Intrepid Sea, Air & Space Museum – A Day Onboard The “Fighting I”

USS Intrepid, Philippine Sea, 1944 - Wikipedia

USS Intrepid, Philippine Sea, 1944 – Wikipedia

Sporting one of the most distinguished service records in U.S. Navy history, the USS Intrepid was commissioned on April 26, 1943 – just one of 24 Essex-class aircraft carriers the U.S. produced during World War 2.

A distinguished record

The scorecard says, “Don’t mess with the Fighting I”

The Intrepid’s record in World War 2 is amazing, Wikipedia has a good write up.  The museum has some powerful audio/video presentations and some amazing and moving artifacts, especially in regards to the kamikaze attacks Intrepid suffered.  Post-war, she was transferred to the Atlantic Fleet, where she served through 1974, frequently being selected for special events, such as recovery for Gemini and Mercury space flights.  Seemingly destined for scrap, Intrepid was saved in 1982 to become the cornerstone of a new museum in New York City, and was designated a National Historic Landmark in 1986.

USS Growler

USS Growler, SSG-557 (USN, retired)

The Intrepid Sea, Air & Space Museum is about more than just the Intrepid.  Anchored across from her is the USS Growler.  One of the original missile submarines, rapid developments in rocketry and submarine-design made Growler’s operational history extremely short.  Launched in 1958, she was placed into the reserve fleet in 1964, and struck from the Naval Registry in 1980.  Although not particularly distinguished, Growler is a fascinating time-capsule from a time, that’s actually not that long ago.

Read-out dials aboard USS Growler

Read-out dials aboard USS Growler

Up periscope!

Up periscope!

Everything is small, this is the Captain's Cabin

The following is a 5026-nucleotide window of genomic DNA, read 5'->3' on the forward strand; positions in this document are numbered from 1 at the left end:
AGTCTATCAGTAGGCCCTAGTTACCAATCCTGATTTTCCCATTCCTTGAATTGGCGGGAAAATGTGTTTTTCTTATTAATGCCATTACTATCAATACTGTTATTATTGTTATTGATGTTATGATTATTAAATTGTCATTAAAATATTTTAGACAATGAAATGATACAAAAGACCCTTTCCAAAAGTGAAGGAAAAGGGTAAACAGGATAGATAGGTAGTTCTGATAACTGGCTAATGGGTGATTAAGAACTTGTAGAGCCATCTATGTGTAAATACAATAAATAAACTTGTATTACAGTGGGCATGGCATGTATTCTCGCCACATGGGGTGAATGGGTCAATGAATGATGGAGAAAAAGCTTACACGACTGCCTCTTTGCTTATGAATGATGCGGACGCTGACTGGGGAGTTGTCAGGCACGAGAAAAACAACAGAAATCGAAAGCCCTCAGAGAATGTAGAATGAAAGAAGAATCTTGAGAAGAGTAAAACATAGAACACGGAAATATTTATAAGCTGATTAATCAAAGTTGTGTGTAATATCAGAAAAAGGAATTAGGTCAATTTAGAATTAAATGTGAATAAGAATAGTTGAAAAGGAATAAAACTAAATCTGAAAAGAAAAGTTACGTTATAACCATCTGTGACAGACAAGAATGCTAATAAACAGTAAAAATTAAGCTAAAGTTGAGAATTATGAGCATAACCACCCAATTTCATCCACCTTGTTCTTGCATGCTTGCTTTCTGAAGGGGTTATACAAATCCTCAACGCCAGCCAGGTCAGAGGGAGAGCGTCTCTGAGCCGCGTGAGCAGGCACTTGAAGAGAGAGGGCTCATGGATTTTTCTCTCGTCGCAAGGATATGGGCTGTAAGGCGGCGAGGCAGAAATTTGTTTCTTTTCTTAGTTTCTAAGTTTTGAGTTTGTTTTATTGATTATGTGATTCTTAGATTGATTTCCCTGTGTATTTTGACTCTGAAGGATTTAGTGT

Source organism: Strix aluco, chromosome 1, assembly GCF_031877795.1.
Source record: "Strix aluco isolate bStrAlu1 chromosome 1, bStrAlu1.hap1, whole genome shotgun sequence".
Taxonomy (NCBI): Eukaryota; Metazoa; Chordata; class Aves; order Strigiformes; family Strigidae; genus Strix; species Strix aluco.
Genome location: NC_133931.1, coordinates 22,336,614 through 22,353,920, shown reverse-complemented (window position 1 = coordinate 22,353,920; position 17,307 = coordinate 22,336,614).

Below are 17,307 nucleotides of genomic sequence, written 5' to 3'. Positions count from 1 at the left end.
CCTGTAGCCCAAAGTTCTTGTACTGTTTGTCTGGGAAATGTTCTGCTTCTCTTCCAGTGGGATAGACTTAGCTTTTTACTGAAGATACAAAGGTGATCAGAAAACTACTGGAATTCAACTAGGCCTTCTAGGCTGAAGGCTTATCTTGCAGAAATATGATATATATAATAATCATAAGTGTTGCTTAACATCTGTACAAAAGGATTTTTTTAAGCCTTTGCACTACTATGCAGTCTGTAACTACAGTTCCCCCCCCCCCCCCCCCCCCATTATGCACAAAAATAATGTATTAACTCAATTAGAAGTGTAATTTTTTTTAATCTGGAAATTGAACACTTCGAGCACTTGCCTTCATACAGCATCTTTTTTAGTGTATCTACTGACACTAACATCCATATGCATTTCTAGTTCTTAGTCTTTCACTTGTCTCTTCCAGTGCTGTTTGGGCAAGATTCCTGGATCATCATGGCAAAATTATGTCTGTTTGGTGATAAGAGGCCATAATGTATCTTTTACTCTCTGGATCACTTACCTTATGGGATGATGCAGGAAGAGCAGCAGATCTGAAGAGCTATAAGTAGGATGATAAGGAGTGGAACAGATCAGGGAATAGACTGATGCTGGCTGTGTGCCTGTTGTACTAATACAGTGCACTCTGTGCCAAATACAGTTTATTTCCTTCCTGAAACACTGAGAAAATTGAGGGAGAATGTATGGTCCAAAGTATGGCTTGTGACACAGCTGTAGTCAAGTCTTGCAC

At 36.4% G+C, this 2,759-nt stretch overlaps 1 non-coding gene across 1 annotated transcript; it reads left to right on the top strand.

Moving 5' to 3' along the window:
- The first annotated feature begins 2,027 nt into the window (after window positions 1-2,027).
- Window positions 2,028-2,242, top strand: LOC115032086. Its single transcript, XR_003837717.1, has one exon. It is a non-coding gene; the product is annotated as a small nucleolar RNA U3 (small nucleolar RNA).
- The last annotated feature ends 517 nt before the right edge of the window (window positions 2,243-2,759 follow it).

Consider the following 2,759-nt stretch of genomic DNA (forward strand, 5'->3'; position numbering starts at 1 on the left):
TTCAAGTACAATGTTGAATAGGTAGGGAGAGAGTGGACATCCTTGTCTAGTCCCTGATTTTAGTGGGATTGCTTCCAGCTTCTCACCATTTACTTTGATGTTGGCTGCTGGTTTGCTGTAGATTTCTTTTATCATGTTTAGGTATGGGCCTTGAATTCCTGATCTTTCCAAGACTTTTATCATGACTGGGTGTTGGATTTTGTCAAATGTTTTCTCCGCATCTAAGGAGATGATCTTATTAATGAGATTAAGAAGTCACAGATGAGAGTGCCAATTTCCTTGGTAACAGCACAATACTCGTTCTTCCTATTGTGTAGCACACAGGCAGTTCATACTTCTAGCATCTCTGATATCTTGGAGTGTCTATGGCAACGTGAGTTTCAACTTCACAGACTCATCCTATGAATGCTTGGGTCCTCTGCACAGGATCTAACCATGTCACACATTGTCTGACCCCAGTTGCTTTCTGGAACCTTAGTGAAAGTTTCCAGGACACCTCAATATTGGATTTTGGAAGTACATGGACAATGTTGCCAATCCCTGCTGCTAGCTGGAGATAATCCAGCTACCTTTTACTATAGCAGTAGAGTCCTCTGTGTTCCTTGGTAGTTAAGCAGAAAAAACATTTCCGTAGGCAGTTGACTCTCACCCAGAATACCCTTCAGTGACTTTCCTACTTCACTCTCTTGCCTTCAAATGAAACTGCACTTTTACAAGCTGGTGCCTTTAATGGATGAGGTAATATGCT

Everything is small, this is the Captain’s Cabin

Officer's Quarters

Officer’s Quarters

Officer's Mess

Officer’s Mess

Crew's Mess

Crew’s Mess

Okay, Sailer, you'll be sleeping in the Torpedo Room

Okay, Sailer, you’ll be sleeping in the Torpedo Room

Then, we’re off to the Intrepid.

USS Intrepid, CV-11 (USN - retired)

USS Intrepid, CV-11 (USN – retired)

The flight deck of the Intrepid is filled with beautiful examples of important and classic aircraft from the jet era, including some prop-driven planes and helicopters.

SR-71 Blackbird

SR-71 Blackbird

F-14 Tomcat

“Tower, this is Ghost Rider requesting a flyby.”

MiG-21

MiG-21

F-11 Tiger, former "Jet 5" from the Blue Angels

F-11 Tiger, former “Jet 5” from the Blue Angels

AH-1 Cobra

AH-1 Cobra

The Empire State Building sneaking through

The Empire State Building sneaking through

The crown-jewel of the flight deck is, of course, the Space Shuttle Enterprise.

Enterprise, OV-101

Enterprise, OV-101

Below decks, are the A/V shows, some outstanding simulations (I crashed while landing…), areas for kids to play (and parents to sit for a bit), as well as other interesting items (such as the score-card at the top of the article).

Replica of a Mercury capsule

Replica of a Mercury capsule

Be still my heart, a giant USS Intrepid in Legos!

Be still my heart, a giant USS Intrepid in Legos!

Overlooking the Hudson

Overlooking the Hudson

The Intrepid Sea, Air & Space Museum is a must for any space, aircraft, world war 2, military, history, sub or ship geek visiting or living in the New York City area.  It’s not all that expensive, and you get to crawl through a submarine and explore a gigantic ship, all while seeing historic aircraft – what could be better?

Mike Knotts

Mike Knotts was born in 1968 in a small town in southern Indiana. Even when very young, Mike showed a love for all-things technical and sci-fi. Moving with his family to California in the early 80's, he eventually graduated from UC Santa Barbara with a degree in History. Rather than put that to good use, Mike continued to pursue his passion for technology by working for early, regional ISP's in the mid 1990's. He currently resides in the Pacific Northwest, where he works as a project manager for an Internet startup. Mike is a co-founder of Geekometry.

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